Change in societal thinking is happening in the case of premarital sex. The next step will be live-in relationships and children out of wedlock will come after it. At present, the majority of people still want to have children after they are married and would find this idea unacceptable,” he points out.

Practicality plays a big part in this decision. “Currently having children out of wedlock is only limited to the privileged as it is difficult to provide good education, good nutrition, good future for the child for a middle class or lower-middle-class single parent,” reminds Dr Chinmay.

In India’s fairly conservative society, it is very likely that the child will be subject to taunts and comments by the other children or their parents. “While it helps them ‘toughen up;, it certainly is known to leave a mark on the child’s psyche,” declares Dr Chavda.

There is also the possibility of the parents choosing to go their separate ways. “Having a child outside wedlock can put undue pressure on one partner if the other partner chooses to break up. If both the partners decide to not take responsibility for the child then the child can go through a traumatic childhood. This may happen as there is no legal framework as well as governmental support for such children,” avers Dr Chinmay.

Avoiding pitfalls

Yet there is no reason to prophesy doom and many pitfalls can be avoided. Dr Chinmay advices couples to decide who will take responsibility for the child if any of the partners decide to separate in the future.

“Financial independence of both partners is advisable as a legal framework for such an arrangement is not present. It will be better if families of both the partners accept such an arrangement as, if families sever ties with the partners as they find such a child unacceptable and if the partners separate, then the partner who has a child may go through a lot of stress.”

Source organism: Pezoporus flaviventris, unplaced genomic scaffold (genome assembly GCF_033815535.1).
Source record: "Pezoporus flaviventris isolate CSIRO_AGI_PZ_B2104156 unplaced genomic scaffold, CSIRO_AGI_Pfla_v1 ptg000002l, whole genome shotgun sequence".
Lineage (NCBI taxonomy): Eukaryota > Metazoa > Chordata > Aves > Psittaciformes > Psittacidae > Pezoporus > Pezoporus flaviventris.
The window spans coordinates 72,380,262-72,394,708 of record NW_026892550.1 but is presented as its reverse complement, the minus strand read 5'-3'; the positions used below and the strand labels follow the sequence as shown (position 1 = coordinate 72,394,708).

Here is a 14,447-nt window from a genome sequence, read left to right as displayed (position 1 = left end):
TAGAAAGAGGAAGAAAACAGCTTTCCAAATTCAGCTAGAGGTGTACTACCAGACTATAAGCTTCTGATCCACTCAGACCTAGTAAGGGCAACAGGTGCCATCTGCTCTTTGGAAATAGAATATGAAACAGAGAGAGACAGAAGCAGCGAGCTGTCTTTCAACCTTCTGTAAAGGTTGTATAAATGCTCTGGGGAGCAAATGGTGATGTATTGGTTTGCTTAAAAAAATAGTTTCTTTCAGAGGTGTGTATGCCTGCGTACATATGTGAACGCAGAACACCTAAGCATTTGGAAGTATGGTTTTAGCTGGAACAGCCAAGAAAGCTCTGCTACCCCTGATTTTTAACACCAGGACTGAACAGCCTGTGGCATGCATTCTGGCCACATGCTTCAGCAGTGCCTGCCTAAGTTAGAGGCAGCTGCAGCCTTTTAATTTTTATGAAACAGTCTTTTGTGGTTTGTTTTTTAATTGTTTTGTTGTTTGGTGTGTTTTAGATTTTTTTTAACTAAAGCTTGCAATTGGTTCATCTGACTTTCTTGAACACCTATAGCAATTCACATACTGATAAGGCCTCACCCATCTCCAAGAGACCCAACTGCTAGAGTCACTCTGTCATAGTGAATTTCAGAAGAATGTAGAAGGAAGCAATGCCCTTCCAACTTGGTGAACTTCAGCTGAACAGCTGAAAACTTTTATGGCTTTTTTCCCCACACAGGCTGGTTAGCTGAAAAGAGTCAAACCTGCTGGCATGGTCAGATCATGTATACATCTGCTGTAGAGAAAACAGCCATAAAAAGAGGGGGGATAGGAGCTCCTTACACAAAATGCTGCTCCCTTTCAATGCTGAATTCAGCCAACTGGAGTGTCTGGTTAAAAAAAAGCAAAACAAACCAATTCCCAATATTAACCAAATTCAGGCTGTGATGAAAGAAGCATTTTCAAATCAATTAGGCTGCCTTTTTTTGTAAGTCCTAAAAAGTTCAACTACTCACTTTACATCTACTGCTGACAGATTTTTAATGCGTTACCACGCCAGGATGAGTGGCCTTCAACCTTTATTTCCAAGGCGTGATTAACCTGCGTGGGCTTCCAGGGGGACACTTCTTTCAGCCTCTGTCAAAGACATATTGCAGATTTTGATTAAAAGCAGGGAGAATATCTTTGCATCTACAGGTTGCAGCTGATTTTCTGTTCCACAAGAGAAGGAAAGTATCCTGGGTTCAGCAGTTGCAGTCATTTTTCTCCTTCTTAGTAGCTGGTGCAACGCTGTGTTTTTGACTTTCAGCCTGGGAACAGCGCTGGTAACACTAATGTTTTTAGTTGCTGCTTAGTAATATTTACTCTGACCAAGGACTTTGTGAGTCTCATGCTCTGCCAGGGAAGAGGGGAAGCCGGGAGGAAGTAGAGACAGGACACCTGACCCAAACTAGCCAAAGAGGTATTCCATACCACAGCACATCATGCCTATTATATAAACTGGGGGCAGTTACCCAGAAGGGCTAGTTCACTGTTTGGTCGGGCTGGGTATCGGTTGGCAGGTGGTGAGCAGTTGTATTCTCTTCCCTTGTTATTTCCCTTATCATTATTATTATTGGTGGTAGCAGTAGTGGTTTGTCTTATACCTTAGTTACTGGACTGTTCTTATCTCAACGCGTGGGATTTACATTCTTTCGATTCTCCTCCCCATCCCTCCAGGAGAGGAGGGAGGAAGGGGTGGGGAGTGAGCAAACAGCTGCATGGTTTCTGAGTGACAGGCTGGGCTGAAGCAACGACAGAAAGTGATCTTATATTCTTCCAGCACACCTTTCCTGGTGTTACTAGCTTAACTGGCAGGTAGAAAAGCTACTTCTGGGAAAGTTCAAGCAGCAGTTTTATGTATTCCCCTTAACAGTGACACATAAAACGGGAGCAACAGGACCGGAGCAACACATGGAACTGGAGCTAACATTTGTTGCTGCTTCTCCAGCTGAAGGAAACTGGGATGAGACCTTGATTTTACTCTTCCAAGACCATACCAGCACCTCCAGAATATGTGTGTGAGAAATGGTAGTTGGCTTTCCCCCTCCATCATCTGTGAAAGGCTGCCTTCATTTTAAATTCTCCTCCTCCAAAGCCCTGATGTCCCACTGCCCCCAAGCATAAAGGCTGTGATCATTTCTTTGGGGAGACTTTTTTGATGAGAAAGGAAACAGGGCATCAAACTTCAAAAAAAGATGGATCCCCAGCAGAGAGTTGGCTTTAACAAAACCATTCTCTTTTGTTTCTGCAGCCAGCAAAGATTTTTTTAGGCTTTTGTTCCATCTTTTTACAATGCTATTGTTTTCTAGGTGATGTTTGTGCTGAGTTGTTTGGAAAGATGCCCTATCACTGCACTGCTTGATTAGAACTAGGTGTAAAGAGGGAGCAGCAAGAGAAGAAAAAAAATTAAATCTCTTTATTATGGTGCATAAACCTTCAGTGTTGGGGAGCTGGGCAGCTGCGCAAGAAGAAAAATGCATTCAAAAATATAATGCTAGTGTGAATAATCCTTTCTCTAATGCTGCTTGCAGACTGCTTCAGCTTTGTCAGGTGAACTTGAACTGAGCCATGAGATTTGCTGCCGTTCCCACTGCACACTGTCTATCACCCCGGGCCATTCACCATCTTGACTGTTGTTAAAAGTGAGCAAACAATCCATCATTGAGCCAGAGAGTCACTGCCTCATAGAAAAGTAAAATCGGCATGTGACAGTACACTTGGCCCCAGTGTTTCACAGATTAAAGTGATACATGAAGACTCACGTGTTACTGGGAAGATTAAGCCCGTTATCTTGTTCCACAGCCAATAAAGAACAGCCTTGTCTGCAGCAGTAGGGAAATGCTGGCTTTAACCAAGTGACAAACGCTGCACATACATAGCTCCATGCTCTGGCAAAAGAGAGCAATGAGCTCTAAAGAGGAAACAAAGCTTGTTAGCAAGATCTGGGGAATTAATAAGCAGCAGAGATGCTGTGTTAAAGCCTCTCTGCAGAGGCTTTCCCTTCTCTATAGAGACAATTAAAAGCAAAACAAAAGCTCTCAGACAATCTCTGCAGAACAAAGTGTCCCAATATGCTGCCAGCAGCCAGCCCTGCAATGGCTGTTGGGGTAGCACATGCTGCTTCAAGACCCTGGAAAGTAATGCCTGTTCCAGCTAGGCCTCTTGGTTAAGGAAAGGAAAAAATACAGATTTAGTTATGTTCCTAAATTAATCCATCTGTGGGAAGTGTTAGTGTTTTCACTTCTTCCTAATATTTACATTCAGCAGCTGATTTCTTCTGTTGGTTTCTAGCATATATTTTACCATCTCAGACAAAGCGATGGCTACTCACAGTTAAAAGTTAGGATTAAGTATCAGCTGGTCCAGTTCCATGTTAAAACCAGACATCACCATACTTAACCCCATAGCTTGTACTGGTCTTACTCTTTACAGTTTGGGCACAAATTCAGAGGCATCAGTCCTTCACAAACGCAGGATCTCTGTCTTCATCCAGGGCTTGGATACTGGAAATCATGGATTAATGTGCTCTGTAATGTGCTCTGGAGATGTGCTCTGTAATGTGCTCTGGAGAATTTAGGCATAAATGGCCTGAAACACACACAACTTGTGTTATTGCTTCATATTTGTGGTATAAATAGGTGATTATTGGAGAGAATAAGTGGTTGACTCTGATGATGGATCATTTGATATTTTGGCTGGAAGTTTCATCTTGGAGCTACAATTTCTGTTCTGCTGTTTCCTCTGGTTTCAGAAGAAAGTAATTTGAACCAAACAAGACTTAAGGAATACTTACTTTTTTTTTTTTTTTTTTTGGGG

Dr Kersi believes if one or both of the parents have a more sentimental view of marriage, the lack of it may signify a lesser commitment, and they may be more likely to separate.

“Financial obligations may become an issue ... disputes over this can cause schisms in relationships. Custody issues, both legal and physical, often arise if the relationship does not work out or if there is no agreement on the arrangements.

Disputes over a parents lifestyle and how this may affect the child, the ability of a parent to care for the child or grandparent visitation occur. One must remember that if parents are choosing to have children out of wedlock to avoid financial or legal entanglements, they are mistaken.”

Actress Neena Gupta, who chose to have her child out of wedlock back in 1989, feels it is still hard to do so in today's times. “Nothing much has changed... The majority is the same. It is very tough and it is not fair on the child.”

Yet, as more and more couples seem to embrace and thrive under this structure, the bottom-line is non-negotiable. As Dr Chavda tells it, “In the end, creating a loving environment for the new child is of utmost importance.”